shann... shannipoo714

In many ways, your story was much more powerful than a personal inventory or amazing insight. You chose the most unselfish reason to stop one of the most selfish acts. I have worked in rehabs and with addicts and not all pregnant women can/will/want to stop. Thank you for sharing your story.

aaf237 aaf237

Congratulations on your sobriety and the courage to share it with the world! 


Jasmine Rivera


I was thinking this very thing this morning. 

Having my son is the reason I am where I am today.  At just 20 years old, I was living the life of a functioning alcoholic and I wasn't even the legal drinking age. I was struggling to start my sophomore year of college, when I found out I was pregnant as a result of clouded judgment. I knew from the moment I found out that my life had to change, which meant giving up the booze and the guy.  Yep, jumping straight into single-motherhood before my child was even born was the most difficult decision but I knew it was the best. Just five years later at the young age of just 25, I have graduated from college and now working on my graduate degree.  I own my home, car, etc.  And I have the most wonderful boy, which unknowingly gave me my life back....

dirti... dirtiekittie

beautiful linda, thank you for sharing. it is not easy to walk away from that glass or bottle, to turn your back on an addiction like that. been there, and much like you, my daughter saved me. i was partying and drinking and living just recklessly until i found out i was pregnant, and then i knew things had to change.

for some folks, they need the personal inventory. some people need the inner will power to stand up and say 'no more'. and some people just need a light to guide them the right way - weren't we lucky our "lights" were such wonderful additions to our lives? :)

reiki... reikiharmony

This is so well written and powerful. Your writing brings to mind the author Janet Fitch, but with it's own unique voice. Thank you so much for sharing.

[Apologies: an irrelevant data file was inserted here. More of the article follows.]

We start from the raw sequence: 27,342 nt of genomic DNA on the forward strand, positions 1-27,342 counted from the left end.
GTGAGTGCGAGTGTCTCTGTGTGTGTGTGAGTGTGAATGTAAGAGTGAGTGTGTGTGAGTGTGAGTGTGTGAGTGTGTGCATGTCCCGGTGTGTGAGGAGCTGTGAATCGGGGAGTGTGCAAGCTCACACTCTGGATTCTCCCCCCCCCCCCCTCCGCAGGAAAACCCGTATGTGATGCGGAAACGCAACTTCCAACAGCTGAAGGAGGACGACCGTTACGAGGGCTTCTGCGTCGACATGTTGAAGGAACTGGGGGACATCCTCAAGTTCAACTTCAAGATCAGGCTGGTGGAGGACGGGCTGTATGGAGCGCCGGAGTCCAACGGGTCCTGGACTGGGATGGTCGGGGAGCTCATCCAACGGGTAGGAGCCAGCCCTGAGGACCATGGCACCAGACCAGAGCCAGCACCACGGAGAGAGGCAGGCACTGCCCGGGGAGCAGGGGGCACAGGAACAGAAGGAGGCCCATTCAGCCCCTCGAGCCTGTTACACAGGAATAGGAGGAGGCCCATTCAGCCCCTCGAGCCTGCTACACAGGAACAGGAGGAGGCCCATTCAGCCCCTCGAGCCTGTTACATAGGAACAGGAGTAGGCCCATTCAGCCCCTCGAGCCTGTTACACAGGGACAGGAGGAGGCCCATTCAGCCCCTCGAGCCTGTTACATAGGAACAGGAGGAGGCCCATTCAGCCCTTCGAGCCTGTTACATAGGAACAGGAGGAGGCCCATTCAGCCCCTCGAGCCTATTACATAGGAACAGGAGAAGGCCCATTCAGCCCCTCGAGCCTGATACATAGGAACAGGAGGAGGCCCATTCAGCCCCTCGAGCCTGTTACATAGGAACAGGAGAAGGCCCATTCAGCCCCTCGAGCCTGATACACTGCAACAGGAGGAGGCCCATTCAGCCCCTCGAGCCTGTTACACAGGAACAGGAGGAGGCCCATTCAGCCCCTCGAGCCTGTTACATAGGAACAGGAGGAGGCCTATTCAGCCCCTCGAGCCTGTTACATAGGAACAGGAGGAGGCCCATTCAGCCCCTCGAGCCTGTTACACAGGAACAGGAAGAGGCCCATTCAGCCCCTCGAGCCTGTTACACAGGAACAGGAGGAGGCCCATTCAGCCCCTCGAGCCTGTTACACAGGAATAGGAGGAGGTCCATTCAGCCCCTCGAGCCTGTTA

Keya25 Keya25

This isn't the way i wanted to introduce myself but I feel I have to. You made a post similar to this a couple months back and for someone who doesnt really drink at all YOU PULLED ME IN. I've been visiting this site for a while and I've always loved your posts, your humor makes me feel like we could be great friends (im sure you hear that ALL the time but hey...honest). From reading that original post it made me want to find out more about you and I found your blog. Without sounding too loopy I have to say that I went back & i read all of your blog posts, you made me LMAO in my office on more than 1 occasion and It was like i got to be there. To see your transition. I was there when you & your husband were newlyweds with Cat and Dog and even when you wrote about the events that led up to Riley's conception and birth, including "the battle". I was supposed to be working but ummmm, lets say you are WAY more entertaining than answering the phone :)!! Linda, you are strong. Very strong and I admire you and I think you rock sooo many socks! Every accomplishment you gain and all the good things that come your way are more than deserved. I am so happy for you. You are stronger than that % in a bottle.

nonmember avatar Kelly

Thanks for writing this. I definitely identify with you! I never classified myself as having a problem, but I do feel so "free" around alcohol now that I'm pregnant. It's amazing, and I never thought I would feel this way. It's definitely making me think.

Gypsy... GypsyMa76

Congrats! & Same here. Much love to you.. stay strong Mama <3

1-10 of 38 comments 1234 Last